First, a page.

Science Camp

Monday we set out on an adventure.

Before the sun rose, we were loading buses with three classes sixth graders. Excitement permeated the air.

As the buses turned the winding roads nearing the camp, I couldn’t help but be excited too. It had been years since I had been to the Headlands Institute in Marin. I was in fourth grade and it was only a day trip.

I was worried I wouldn’t get to see Chase at all, as I would be in the girls dorm and had a group I was chaperoning. I saw him a few moments — here and there.

But it was a fantastic trip. The Nature Bridge field educators were awesome. The views spectacular. The animals wonderful!

My group’s educator was Elisa. When she wanted to get the group together, she’d blow into a little flute. It was magical.

Our first stop, was to the Ocean Lab. We touched sea stars, hermit crabs, snails, sea urchins and watched little crabs.


We grabbed our packs and headed out on a hike. We walked around the Lagoon where the cormorants sun themselves. We crossed the bridge to the beach. We talked about the beach, the sand and what the destination was. We hiked up ice plant ridge — a steep narrow path along leading to the batteries of the old military compound.


The battery is covered in graffiti, some more artistic than others. We had lunch on top of the battery.

Unfortunately, one of the girls felt ill. I volunteered to bring her back.


She slept for two hours. I had nothing to read as I figured I would have no down time.

So I grabbed my phone and played with Instagram. Finally I got her up and we all headed to the beach for a group photograph and to let the kids play on the beach.


After dinner, we left for our night hike. The light was beautiful. This night, Casey was our educator. She brought us to the top of another ridge — her listening place. You could see the Golden Gate bridge. The Point Bonita lighthouse lit the way for ships. The wind blow the cool, salty air across our faces. Casey had us close our eyes. She had us taste the air. Listen to the sounds. Slowly open our eyes and scan the horizon looking for things we hadn’t noticed before. Casey also read us two poems. It was a great hike. One the way back we saw three deer.


The next morning, we headed to breakfast. Let me tell you, the food was great. On our second day, Kalila was our leader. Again, we passed the lagoon, the beach and transversed the ice plant ridge. We dodged poison oak. Furry caterpillars were found on plants as well as the morning dew.


As we made our way to the Point Bonita lighthouse, we found harbor seals resting on the rocks below. There is a tunnel that leads to the lighthouse. Back in the day, three Chinese workers used pick axes to create the tunnel, making a foot of progress for each man everyday. It is a great feat.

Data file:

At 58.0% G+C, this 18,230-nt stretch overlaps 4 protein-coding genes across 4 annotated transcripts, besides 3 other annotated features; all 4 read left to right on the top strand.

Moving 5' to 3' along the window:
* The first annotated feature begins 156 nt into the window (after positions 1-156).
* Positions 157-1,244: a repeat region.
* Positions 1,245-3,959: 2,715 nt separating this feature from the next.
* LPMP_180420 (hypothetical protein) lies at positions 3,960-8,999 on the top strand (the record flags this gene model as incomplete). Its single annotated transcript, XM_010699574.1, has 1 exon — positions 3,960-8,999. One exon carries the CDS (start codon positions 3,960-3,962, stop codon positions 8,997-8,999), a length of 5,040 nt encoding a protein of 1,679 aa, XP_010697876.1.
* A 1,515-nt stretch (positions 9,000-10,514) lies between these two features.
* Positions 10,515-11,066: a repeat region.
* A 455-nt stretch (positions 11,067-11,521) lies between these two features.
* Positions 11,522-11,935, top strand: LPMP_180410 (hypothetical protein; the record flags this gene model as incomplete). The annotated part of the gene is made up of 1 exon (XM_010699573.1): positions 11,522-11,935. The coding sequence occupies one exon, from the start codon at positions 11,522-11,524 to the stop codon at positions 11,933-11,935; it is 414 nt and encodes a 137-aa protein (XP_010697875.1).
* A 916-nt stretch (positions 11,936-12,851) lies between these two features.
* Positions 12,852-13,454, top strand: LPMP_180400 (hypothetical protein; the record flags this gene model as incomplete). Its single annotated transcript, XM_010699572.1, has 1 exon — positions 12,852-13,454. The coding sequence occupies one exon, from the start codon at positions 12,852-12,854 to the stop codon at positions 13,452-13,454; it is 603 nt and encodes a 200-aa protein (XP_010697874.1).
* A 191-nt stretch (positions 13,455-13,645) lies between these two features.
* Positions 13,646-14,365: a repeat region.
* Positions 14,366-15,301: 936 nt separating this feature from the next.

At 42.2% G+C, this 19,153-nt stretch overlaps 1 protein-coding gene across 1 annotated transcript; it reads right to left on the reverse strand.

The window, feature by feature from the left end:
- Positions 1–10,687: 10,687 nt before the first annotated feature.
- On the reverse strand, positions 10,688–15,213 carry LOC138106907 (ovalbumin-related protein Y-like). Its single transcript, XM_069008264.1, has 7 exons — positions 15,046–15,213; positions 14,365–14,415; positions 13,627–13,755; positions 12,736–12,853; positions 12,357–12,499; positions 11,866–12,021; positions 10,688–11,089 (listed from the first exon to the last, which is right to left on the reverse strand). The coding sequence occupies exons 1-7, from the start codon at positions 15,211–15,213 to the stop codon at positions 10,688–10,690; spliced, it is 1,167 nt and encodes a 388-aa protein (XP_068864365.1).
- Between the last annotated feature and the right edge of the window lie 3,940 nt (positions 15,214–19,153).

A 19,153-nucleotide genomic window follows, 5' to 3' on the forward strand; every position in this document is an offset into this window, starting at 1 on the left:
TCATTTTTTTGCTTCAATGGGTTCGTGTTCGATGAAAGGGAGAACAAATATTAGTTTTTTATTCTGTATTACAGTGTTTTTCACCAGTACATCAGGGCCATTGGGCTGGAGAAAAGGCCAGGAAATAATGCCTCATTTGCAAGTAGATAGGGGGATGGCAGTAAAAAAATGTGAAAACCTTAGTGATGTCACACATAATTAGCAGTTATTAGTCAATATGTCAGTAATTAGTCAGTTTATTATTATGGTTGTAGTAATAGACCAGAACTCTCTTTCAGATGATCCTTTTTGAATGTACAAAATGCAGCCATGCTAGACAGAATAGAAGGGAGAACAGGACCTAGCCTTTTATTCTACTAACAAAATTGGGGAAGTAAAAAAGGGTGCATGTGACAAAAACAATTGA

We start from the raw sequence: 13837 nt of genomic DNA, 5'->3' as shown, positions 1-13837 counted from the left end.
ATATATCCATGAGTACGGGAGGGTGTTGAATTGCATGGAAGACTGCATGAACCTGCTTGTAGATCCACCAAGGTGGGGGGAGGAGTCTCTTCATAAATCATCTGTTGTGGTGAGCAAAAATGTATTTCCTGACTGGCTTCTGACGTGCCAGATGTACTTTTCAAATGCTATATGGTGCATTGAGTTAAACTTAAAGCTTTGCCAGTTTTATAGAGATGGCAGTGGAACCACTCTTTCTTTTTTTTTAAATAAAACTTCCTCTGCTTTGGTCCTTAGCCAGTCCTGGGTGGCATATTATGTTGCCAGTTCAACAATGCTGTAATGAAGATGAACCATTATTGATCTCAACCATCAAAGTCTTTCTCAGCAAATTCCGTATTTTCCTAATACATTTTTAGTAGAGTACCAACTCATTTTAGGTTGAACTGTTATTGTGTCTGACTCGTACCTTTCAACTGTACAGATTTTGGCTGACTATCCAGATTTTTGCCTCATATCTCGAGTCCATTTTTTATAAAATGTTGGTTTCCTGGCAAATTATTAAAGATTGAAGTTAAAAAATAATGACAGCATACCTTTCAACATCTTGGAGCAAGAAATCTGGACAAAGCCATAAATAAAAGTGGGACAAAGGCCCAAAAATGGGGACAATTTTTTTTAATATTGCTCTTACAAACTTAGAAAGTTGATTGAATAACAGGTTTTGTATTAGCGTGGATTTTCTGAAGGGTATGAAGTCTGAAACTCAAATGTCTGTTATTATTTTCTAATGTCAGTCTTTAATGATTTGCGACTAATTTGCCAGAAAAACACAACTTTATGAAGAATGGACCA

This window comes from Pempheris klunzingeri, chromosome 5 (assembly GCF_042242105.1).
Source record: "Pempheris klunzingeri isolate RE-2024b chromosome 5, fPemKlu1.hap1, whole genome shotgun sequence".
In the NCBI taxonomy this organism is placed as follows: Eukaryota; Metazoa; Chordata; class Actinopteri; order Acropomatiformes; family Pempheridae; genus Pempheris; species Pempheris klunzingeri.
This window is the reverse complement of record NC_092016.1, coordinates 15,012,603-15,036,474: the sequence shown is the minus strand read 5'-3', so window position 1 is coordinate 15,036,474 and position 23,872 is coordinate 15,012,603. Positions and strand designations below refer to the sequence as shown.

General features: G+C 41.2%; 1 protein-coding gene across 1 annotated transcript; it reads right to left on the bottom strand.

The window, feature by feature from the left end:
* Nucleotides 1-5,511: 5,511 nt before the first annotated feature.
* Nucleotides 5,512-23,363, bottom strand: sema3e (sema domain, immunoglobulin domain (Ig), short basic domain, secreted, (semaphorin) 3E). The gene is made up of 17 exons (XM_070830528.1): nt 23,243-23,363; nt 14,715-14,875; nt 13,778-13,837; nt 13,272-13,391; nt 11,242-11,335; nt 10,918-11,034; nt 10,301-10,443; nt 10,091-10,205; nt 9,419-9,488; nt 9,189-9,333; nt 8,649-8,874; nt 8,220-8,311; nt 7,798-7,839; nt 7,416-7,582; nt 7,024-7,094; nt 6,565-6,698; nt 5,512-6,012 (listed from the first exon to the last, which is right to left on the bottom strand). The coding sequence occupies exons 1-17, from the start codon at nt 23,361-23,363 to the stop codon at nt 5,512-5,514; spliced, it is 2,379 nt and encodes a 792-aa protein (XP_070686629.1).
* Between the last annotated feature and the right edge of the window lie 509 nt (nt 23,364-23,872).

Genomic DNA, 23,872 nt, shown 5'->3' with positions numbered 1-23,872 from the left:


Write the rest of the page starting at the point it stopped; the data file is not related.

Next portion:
Point Bonita.

To get to the lighthouse, you travel through a small tunnel dug out in 1876 by Chinese workman, who had previously worked on the Transcontinental Railroad in the Sierras. They dug a 118-foot tunnel through the rock with pick axes. Everyday, the combined efforts carved three feet out.


The wildlife is abundant in the area. Puddles show proof of this. We were treated to a bobcat sighting on our way to lunch. It was awesome! I thought they were bigger. Not much bigger than a house cat.


We headed back down the trail. More fuzzy caterpillars. A red tailed hawk rode the breeze. Once back on the beach, games were played.


We headed to the Marine Mammal Center where baby elephant seals were being treated. So many of the animals from the ocean are treated here by hundreds of volunteers and staff.

SCIENCE_CAMP_TYCH_IMG_4309During our break, some kids went to the beach. Others played a rousing game volleyball. Then we were off to the Olympics. What a fun way to lean about toxins and how they effect the food web.

SCIENCE_CAMP_TYCH_IMG_4346Our final night we had campfire. It was a blast!


On our final day, there was a Chase sighting. I even got a picture with him! lol

Our group headed back out on the trail. Passed the lagoon. Over a hill. We answered questions that drew upon all we had learned this last couple of days.


We made a toast to everything we loved about the trip.

We met a banana slug. Some were brave enough to join the Banana Slug Club. A kiss is required.


When we finally arrived at Rodeo pond, we met Anne. She explained the BioCube. We learned how to gather specimens and what to look for. All sorts of critters were found. The new project was only a day old at Nature Bridge Golden Gate. The kids met National Geographic photographer David Liittschwager and Smithsonian biologist Chris Meyer to examine the living creatures in one cubic foot as part of a project. Here is a link to one of the videos. Pretty cool stuff.


Then it was time to leave. The kids graduated and boarded buses back to Lodi. Chase was able to get a photo with his educator, John. I think Science Camp was a huge success!

Here is a little video I took…

<p>Vinewood Elementary School experiences Science Camp at the Nature Bridges Golden Gate campus located at the Marin Headlands Institute. They saw marine and coastal animals. Learned about preserving the world we live in. Became scientist in the BioCube project.</p>